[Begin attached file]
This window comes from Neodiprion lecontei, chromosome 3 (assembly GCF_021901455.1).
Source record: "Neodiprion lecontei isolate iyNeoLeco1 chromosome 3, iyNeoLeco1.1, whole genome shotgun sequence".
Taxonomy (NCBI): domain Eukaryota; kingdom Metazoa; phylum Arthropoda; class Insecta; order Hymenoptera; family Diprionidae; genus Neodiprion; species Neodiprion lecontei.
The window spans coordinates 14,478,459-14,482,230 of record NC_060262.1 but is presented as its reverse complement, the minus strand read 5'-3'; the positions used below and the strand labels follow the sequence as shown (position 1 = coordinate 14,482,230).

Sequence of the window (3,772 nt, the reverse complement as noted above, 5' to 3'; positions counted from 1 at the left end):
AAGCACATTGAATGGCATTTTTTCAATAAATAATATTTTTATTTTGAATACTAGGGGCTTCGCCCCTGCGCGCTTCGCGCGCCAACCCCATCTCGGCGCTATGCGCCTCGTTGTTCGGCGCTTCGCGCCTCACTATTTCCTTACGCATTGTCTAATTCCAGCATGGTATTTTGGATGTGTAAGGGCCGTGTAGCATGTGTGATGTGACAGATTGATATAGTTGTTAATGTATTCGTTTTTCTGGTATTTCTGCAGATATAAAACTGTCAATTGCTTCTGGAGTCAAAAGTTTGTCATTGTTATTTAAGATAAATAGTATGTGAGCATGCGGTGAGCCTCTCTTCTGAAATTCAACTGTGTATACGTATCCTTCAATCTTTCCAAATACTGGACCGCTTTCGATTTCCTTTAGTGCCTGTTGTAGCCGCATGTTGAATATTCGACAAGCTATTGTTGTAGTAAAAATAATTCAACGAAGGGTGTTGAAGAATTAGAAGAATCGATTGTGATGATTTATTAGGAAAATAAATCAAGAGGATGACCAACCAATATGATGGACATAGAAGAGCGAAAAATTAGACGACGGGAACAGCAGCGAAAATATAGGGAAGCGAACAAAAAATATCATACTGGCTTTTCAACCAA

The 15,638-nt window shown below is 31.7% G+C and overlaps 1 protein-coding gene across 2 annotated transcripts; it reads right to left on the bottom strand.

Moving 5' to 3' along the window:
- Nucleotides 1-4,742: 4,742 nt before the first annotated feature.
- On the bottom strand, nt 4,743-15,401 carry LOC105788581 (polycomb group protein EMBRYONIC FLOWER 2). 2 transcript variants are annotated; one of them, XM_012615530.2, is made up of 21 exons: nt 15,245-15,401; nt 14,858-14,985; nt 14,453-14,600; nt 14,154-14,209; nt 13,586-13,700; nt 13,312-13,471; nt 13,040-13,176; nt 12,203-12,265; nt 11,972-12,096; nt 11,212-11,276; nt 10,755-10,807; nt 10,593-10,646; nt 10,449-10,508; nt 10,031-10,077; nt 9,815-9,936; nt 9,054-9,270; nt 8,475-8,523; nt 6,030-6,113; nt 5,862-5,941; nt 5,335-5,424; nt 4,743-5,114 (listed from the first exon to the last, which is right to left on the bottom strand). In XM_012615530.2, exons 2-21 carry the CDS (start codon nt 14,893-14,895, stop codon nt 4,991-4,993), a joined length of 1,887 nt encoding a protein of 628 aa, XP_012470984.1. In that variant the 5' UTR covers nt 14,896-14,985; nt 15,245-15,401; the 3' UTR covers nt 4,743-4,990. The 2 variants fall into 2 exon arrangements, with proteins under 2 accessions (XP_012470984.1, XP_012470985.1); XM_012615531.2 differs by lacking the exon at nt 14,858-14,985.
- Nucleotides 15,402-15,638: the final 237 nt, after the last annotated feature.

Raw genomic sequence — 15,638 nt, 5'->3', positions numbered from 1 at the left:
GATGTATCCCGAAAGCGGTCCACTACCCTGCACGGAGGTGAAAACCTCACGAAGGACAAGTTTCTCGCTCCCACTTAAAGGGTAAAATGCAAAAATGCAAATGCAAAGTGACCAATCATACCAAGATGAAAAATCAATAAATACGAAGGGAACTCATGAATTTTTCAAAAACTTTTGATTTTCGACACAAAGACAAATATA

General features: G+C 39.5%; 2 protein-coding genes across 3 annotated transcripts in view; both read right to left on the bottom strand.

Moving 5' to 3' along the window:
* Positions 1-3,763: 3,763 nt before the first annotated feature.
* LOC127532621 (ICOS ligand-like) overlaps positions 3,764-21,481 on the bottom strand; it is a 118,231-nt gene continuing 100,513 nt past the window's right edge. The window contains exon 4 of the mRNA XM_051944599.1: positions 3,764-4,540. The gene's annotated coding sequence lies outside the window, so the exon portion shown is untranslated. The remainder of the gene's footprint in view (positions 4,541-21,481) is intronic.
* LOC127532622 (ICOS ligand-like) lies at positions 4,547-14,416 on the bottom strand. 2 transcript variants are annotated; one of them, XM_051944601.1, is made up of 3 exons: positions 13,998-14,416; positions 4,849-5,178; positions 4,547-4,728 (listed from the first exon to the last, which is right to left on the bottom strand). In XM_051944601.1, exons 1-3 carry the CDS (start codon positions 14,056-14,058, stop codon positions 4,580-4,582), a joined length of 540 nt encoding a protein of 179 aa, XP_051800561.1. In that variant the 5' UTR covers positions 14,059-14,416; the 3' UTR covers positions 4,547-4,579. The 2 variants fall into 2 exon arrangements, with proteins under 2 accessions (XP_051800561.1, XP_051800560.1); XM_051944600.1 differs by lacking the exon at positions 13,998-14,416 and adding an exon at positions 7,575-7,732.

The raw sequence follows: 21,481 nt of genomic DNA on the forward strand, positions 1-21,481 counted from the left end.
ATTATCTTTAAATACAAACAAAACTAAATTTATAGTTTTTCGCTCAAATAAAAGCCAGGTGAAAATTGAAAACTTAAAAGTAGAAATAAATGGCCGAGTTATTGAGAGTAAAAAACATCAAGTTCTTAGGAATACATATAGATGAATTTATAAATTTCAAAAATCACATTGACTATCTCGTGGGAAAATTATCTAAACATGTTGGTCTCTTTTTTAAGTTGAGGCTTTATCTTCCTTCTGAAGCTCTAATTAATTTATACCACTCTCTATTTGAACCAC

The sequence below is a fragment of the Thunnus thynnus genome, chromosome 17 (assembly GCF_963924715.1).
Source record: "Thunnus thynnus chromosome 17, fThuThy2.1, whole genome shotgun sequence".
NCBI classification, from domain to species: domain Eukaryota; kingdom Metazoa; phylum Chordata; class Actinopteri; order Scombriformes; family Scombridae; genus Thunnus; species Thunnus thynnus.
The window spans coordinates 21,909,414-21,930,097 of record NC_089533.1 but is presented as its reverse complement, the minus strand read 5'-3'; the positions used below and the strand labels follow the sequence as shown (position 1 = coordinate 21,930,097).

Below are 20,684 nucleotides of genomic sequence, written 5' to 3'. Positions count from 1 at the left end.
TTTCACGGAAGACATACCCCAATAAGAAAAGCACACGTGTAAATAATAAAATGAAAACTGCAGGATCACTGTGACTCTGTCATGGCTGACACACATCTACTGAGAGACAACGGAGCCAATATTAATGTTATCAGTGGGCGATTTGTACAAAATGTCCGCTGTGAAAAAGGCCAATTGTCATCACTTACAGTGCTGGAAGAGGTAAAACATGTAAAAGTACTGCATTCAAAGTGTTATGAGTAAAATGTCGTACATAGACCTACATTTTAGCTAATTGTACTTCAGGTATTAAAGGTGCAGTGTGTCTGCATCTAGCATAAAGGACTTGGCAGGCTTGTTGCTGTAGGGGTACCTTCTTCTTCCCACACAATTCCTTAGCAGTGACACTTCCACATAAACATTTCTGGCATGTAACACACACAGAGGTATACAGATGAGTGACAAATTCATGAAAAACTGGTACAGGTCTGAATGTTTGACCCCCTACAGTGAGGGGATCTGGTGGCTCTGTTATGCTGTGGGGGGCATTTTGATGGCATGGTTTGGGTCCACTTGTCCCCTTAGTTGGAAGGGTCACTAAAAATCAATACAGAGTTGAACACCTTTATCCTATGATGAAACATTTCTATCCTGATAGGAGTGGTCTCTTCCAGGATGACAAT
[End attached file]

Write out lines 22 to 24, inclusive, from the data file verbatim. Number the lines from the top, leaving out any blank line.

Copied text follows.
Source record: "Thunnus thynnus chromosome 17, fThuThy2.1, whole genome shotgun sequence".
NCBI classification, from domain to species: domain Eukaryota; kingdom Metazoa; phylum Chordata; class Actinopteri; order Scombriformes; family Scombridae; genus Thunnus; species Thunnus thynnus.
The window spans coordinates 21,909,414-21,930,097 of record NC_089533.1 but is presented as its reverse complement, the minus strand read 5'-3'; the positions used below and the strand labels follow the sequence as shown (position 1 = coordinate 21,930,097).